by Arran Goldman
Because I am a certified Advanced Scuba Diver, I got to go on a morning dive as a safety diver to certify Avery this morning. We stayed at the same location that everyone else had been certified: ChaChaCha Beach. This dive spot is pretty nice, and on every dive, I have seen something new and amazing. So far on this trip, that was my favorite dive due to the incredible life we saw. It lasted about 68 minutes which is a very valid length is consistent with my previous dives with my brother. I found a spotted scorpionfish underwater during the dive. He was incredible and blended in perfectly with the rocks. We also saw another rock beauty, one of my absolute favorites, as well. Every time I think about this fish I smile.
At the end of the dive, Avery and Chris took off their fins and staged a fake fight underwater in slow motion. It was really funny, and I finally felt like I was diving at home. That dive was awesome. We did a second dive later that day, too. This was the dive which changed the way I thought about diving, and proved to be a pivotal dive in my trip so far. When Chris was hovering above the water in a sitting position, I realized how incredible just the action of diving is. We are underwater with hoses and tanks, observing an almost completely different world. It’s really amazing to think about how everyone else is living their lives on land, while the fish and the corals are living separately in a different world underwater. The things and fish that amaze us are just normal, daily life for everything else living sub aqueously. Anyway, after we de-kitted and put our dive equipment away, the small group of us met up with the rest of our service trip at a place called Eden Beach, where everyone else snorkeled and played in the water. Barbie, Olivia, and I hung back to snorkel and flip in the water. We saw a sharp-tail eel, honeycomb cowfish, and countless trumpetfish. We also stumbled across some coral tree farms where there were pieces of staghorn coral hanging on PVC pipes to promote growth. I’ve always heard about the coral farm, but I had never actually seen them before. It’s incredible to think that humans can do good and save a reef, but we can also be mind-blowingly destructive as well.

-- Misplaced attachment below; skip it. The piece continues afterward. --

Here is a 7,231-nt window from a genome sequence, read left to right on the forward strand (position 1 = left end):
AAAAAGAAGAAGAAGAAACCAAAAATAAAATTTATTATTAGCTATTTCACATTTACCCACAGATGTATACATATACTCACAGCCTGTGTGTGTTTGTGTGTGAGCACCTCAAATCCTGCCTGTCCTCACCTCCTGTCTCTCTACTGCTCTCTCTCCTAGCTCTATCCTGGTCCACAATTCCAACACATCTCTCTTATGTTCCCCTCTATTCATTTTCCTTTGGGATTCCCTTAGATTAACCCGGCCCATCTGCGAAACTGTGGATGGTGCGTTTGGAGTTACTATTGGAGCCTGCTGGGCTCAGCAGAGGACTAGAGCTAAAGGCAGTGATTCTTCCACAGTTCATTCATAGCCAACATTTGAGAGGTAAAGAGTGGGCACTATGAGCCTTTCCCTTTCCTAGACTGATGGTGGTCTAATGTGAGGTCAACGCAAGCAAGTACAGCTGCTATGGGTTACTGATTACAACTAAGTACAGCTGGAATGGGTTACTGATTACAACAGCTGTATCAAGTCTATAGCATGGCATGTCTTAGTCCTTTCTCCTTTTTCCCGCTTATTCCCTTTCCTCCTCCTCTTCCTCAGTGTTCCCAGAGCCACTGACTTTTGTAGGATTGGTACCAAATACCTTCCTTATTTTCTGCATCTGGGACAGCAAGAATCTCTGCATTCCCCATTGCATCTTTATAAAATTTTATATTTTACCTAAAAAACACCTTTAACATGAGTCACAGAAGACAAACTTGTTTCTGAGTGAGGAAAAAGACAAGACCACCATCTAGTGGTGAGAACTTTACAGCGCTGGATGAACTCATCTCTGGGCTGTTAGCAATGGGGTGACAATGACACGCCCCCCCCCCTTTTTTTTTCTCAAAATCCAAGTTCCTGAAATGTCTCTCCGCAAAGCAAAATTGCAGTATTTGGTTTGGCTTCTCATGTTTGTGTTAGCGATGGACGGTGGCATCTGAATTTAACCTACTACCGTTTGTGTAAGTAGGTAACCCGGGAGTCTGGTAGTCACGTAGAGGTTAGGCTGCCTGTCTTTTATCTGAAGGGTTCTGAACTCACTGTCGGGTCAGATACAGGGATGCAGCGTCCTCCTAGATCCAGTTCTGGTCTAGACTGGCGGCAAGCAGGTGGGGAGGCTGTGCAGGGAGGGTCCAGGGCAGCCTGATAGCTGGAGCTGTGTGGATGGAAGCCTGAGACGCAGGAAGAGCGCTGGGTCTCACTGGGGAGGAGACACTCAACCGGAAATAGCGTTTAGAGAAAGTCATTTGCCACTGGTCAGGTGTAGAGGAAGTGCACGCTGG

Later today around 8 p.m. we went to a sea turtle presentation to raise awareness about the dangers to local sea turtles. The presentation was very factual, and I learned a lot about the life of a sea turtle. I also learned how to better tell the species apart. I really hope that we can see a turtle. Even though I have seen countless turtles on dives in Cayman, it would still be amazing!